A Baptist minister and author who shocked British evangelicals when he came out in support of same-sex marriage in 2013 now says Christians talk too much about Original Sin and not enough about humanity’s inherent goodness and worth.
Steve Chalke, founder of the Oasis Trust, says in a new video resource that the message that humans are inherently bad isn’t the only way to interpret the story of Adam and Eve’s disobedience in the Garden of Eden as told in Genesis 3.
“Jewish scholars throughout the years, through the centuries, through the millennia, have simply said this: This story is about the growing up of humanity,” Chalke says in the first of four studies based on his 2015 book Being Human: How to become the person you were meant to be.
Adam and Eve “moved from innocence into knowledge, and as they are tempted and they eat of this fruit, they become aware of themselves in a new way.”
Chalke says Western Christianity derived the idea of inherited sin from writings of the Apostle Paul as read for centuries primarily through the theological lens of Augustine of Hippo, an early Christian theologian and philosopher venerated by the Roman Catholic Church as a saint.
He says Augustine’s thought was shaped not only by the prevailing Western philosophies of his day, but also by personal shortcomings in his own life prior to his conversion to Christianity at age 31.
“Augustine came to believe that Adam’s sin transformed human nature,” Chalke says. “All of us are his descendants, and we live in sin from birth. That sin was transmitted into us through sexual reproduction. From our very birth in our nature we are guilty, and there is nothing we can do to escape our guilt, except through God’s grace.”
Both Jewish and Christian Bibles include the Book of Genesis, Chalke says, but the two traditions read the stories in different ways.
“Jewish scholars say that the story is about the growth of humanity from innocence to knowledge,” he says, “the growth of humanity to the place where we are tempted and we have to constantly make good or bad decisions.”
“They say that it’s the story of the growth of the whole of humanity to maturity, but it’s also the story of individual growth to maturity as we leave behind childhood and we become aware of temptation and we become aware of the battle to choose the right road and not the wrong road.”
Chalke also says the common idea that Adam and Eve’s sin brought death into the world “can’t be right,” because the story says the reason God removed the couple from the garden was to prevent them from eating from the tree of life and thereby become immortal, implying that they were going to die anyway.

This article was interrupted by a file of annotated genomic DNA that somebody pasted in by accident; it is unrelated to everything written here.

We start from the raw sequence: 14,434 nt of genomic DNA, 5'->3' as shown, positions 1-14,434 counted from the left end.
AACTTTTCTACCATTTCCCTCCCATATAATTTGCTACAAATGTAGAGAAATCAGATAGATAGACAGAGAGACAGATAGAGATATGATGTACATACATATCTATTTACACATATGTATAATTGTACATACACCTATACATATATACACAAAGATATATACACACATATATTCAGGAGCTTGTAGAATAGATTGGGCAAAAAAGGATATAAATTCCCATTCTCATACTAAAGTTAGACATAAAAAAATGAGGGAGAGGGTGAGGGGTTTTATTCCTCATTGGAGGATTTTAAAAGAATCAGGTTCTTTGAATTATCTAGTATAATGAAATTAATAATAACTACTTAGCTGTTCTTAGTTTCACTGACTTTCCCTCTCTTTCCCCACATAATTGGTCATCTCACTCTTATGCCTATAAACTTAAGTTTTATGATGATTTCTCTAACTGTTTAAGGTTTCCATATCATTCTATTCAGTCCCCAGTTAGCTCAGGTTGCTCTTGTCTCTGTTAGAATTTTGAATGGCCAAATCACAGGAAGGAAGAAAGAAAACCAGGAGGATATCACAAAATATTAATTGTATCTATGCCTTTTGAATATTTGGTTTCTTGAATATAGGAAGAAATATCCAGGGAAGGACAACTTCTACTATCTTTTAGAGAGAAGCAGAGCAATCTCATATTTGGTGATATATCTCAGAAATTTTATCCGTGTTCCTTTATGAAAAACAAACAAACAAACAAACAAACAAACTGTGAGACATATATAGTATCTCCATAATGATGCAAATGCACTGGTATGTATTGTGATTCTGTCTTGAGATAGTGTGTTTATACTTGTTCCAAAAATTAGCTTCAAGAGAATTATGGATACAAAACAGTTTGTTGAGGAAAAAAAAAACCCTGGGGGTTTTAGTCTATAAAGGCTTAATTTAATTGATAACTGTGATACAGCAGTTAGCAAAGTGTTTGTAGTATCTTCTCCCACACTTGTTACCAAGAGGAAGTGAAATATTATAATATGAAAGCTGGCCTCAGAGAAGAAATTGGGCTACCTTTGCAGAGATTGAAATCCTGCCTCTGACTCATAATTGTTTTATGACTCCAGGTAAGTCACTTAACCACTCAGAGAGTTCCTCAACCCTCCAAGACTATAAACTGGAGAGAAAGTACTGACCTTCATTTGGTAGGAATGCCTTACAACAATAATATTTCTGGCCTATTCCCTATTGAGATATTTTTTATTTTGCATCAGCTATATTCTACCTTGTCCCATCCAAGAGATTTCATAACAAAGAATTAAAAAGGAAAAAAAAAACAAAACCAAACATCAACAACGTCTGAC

“The story of Adam and Eve is what’s called a myth,” Chalke says. “That doesn’t mean it’s not truthful. It means that it teaches great truth, just like Jesus’ parables, the story of the prodigal son didn’t really happen. No, it’s a great story to teach us great truth.”
Chalke says all cultures use myths to pass on collective wisdom. “We tell the story of the hare and the tortoise,” he says. In the case of Genesis, he adds, “Here is a great story, a myth, that teaches us things about who we are, what our destiny is and calls us to follow in Christ’s way.”
Chalke says the story of Adam and Eve eating forbidden fruit in the third chapter of Genesis doesn’t mention Original Sin, and it doesn’t say explicitly that the serpent is Satan. He also reminds that the story doesn’t begin with Genesis 3 but rather Genesis 1, where humans are described as the crowning achievement of a creation that God declares “very good.”
“Genesis chapter 3, the story that we’ve been told is about Original Sin, turns out to be, in the view of Hebrew scholars down through the ages, not about that at all but about our journey to discover how to live well: to make good moral choices, to learn to resist the temptation and consequences of living badly,” he says. “We are made originally good.”
Four years ago Chalke was the first prominent evangelical in the UK to speak out in support of faithful and monogamous same-sex relationships, sparking a debate within the Baptist Union of Great Britain that continues today.
That wasn’t his first brush with controversy, however. He lost speaking engagements over a book he co-authored in 2003, The Lost Message of Jesus, in which he rejected the doctrine of penal substitutionary atonement, comparing the predominant view held by Protestants today to cosmic child abuse.